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Arduino FFT Spectrum analyzer on VFD display GP1287

February 16, 2024 by Mirko Pavleski
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How to make an simple audio FFT spectrum analyzer on a 256x50 pixel VFD display.

 An audio spectrum analyzer is a device that visualizes the frequency content of an audio signal. It represents the distribution of frequencies in a graphical form, typically displaying amplitude or power on the y-axis and frequency on the x-axis. This tool is commonly used in audio engineering, music production, and sound analysis for various purposes. 

  This time I will describe how to make an audio FFT spectrum analyzer on a 256x50 pixel VFD display. 

These types of displays emit very bright light with high contrast and clear visibility from wide angles, and have a wonderful retro look.


  The device is very simple to build and has only a few components:

  - Arduino nano microcontroller

  - GP1287 VFD display with resolution of 256x50 pixels

  - stereo potentiometer

  - two capacitors

  - two resistors

  - and Button

 Thanks to the two libraries used (U8G2 and fix_fft), the code is very simple and can be easily modified. The audio input to the Arduino is on A0, with bias at the mid point by 10K to Ground and 10K to +5V. At the input we can also put a potentiometer to control the amplitude of the input signal.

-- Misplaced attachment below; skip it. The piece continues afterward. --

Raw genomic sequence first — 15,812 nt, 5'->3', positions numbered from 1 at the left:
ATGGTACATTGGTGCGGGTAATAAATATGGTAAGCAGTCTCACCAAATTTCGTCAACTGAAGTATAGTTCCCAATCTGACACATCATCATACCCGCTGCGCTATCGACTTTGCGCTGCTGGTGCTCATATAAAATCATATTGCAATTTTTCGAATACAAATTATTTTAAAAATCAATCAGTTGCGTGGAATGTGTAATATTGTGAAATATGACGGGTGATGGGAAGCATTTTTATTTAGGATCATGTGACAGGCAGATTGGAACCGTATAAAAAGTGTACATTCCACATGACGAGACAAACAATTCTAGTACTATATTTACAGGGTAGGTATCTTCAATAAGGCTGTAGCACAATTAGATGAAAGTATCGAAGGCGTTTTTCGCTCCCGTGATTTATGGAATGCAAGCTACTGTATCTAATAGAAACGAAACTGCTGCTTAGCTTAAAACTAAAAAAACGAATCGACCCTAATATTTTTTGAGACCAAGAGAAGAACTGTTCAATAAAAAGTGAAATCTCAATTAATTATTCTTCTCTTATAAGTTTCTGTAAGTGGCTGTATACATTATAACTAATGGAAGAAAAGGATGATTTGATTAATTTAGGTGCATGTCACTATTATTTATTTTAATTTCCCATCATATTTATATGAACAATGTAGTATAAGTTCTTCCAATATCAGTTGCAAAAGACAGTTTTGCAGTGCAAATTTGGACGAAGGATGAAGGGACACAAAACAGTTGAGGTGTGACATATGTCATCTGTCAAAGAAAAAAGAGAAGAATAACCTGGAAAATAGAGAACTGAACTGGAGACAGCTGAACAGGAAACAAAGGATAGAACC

First, let's look at the case when we bring a signal with a certain frequency and shape to the input. For this purpose, I will use the signal generator that is part of my oscilloscope. 

The spectrogram clearly shows the fundamental signal, as well as its harmonics. I will test it with square and sine wave. As we change the frequency of the oscillator, so does the fundamental of the analyzer display. Here we can see that the frequency range of this instrument is from 0Hz to 4.5 KHz, where most of the music signals are found. However, the purpose of this device is not to perform any precise audio analyzes and measurements, but primarily has a visual function. 

 The following image shows how the device works in conditions when we bring a complex audio signal to the input.

 Otherwise, the device has two modes of operation that can be changed with the push of a button, in one mode the bars are next to each other, and in the other there is a certain distance between them.

Finally, the entire assembly is housed in a suitable box. This is not a professional tool because it has relatively low resolution and frequency range, but can serve as a great educational tool and visualizer for some audio project.

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